Cresting a small hill the other day I see a large dark mass across the road. It took me a few seconds to realize exactly what it was – a congregation of Red-winged Blackbirds. There were hundreds, probably thousands, of them there. This image only represents about a third of what was on the road and on each side of it. It was pretty nuts. During the winter these birds will gather like this in these massive flocks, oftentimes segregated by sex. In this case, the majority of these were females (brown colored).
The seasons are changing and one sure sign is the singing of these common birds. These birds can be found across much of North America. Here in Colorado they are very common on the plains, usually found near spots with water. Their very distinctive call almost guarantees you will hear them before you see them.
The males, like this one here, are black and have the gorgeous red / orange / yellow accents. Females are brown and quite plain looking. This guy was hanging out near a pond in Thornton, Colorado a couple of days ago making a lot of noise.
If Alfred Hitchcock’s movie ‘The Birds’ gives you nightmares, then these images might not be to your liking. 😉 Taken yesterday in rural Adams County, Colorado, I happened across an incredible number of Red Winged Blackbirds along a dirt road. They perched on a barbed wire fence for a bit and then took flight on one huge flock – literally blocking the view of the mountains.
During the winter, Blackbirds will gather in these huge congregations, often segregated by sex, and sometimes numbering in the millions.
Feel free to count them if you would like – haha. In the case of these images, the flock was composed mostly of females (the brown colored ones), although there were a few males as well (black).
Certainly my camera is usually focused on raptors or large mammals but every now and then other birds grab my attention. These four are some that I captured images of over the past couple of months.
Great Blue Heron aborted landing. This heron was attempting to land on a very small island at a pond in Longmont, Colorado. Its speed was too great through and it missed the target, splashing its feet in the water for an instant before circling around for another attempt.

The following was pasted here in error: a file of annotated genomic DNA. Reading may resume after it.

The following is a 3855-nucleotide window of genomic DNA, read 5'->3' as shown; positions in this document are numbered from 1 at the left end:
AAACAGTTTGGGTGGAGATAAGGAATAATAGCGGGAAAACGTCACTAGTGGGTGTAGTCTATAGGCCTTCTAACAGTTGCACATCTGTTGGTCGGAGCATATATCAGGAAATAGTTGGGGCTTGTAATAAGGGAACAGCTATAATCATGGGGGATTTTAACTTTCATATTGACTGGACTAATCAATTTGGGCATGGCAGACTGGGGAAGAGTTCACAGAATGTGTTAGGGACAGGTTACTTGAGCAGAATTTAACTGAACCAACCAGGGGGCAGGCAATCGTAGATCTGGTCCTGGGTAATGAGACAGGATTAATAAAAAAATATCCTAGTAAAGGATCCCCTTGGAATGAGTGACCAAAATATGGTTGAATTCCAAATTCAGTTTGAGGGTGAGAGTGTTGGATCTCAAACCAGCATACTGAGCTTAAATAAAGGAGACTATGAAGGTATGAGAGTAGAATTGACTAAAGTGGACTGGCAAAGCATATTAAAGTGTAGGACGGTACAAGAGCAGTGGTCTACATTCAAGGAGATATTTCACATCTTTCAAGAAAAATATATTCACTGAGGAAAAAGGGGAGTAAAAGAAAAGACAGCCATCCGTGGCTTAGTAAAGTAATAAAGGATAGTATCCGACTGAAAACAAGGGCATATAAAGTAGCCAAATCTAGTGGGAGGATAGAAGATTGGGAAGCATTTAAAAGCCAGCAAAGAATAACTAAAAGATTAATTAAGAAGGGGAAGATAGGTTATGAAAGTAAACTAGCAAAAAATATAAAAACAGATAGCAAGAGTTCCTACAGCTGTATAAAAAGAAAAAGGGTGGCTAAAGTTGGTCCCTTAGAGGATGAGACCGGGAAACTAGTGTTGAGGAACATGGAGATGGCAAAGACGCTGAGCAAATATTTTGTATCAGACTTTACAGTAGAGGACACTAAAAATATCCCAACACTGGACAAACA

Sleepy female Red Winged Blackbird. This little lady was hanging out with a couple dozen of her lady friends in Adams County recently. While the others were raising quite a ruckus, she seemed quite disinterested.
Crow closeup. This Crow was hanging out at Sprague Lake in Rocky Mountain National Park, making lots of noise as they oftentimes do. I suspect it was used to visitors feeding it and it was simply looking for a meal. It certainly was rather tame allowing me to get a nice closeup.
Downy Woodpecker hunts for a meal. While out for a walk I heard some light tapping sounds coming from a nearby tree. Investigating I found this nice looking fellow pecking away at a cottonwood tree.
Yellow-headed Blackbirds take flight but among them, a slightly “off color” Red-winged Blackbird. I was lucky enough to find a nice sized group of these this past weekend. Unfortunately they didn’t really want to pose for pictures so I have to be happy with the few shots I got.
Yellow-headed Blackbirds are relatively common although here in Colorado, the Red-winged Blackbird seems to outnumber them. They are usually found in wetland areas so finding them in a dry field of stubble means this group was likely just making a quick stop on their migration route.
These birds can be found across much of North America and are very common. Here in Colorado they are very common on the plains, usually found near spots with water. Their very distinctive call almost guarantees you will hear them before you see them.
The males, like this one here, are black and have the gorgeous red / orange / yellow accents. Females are brown and quite plain looking.
My plan was to find some bald eagles in northern Colorado where I had luck last weekend. Today they were more elusive and nowhere to be found so I found a few other subjects including a hungry osprey.
The goslings, great blue heron and red-winged blackbird are quite common in Colorado this time of year. The heron, as usual, proved to be the most difficult to get close to and as usual, I ended up with only a parting shot.
The osprey is the male of a pair that nests at the Boulder County Fairgrounds. She was sitting on her eggs while he had the opportunity to roam around. He flew off soon after I arrived but returned with his breakfast – a fish. It was fun watching him eat but I do wish he had cooperated for some good flight shots.
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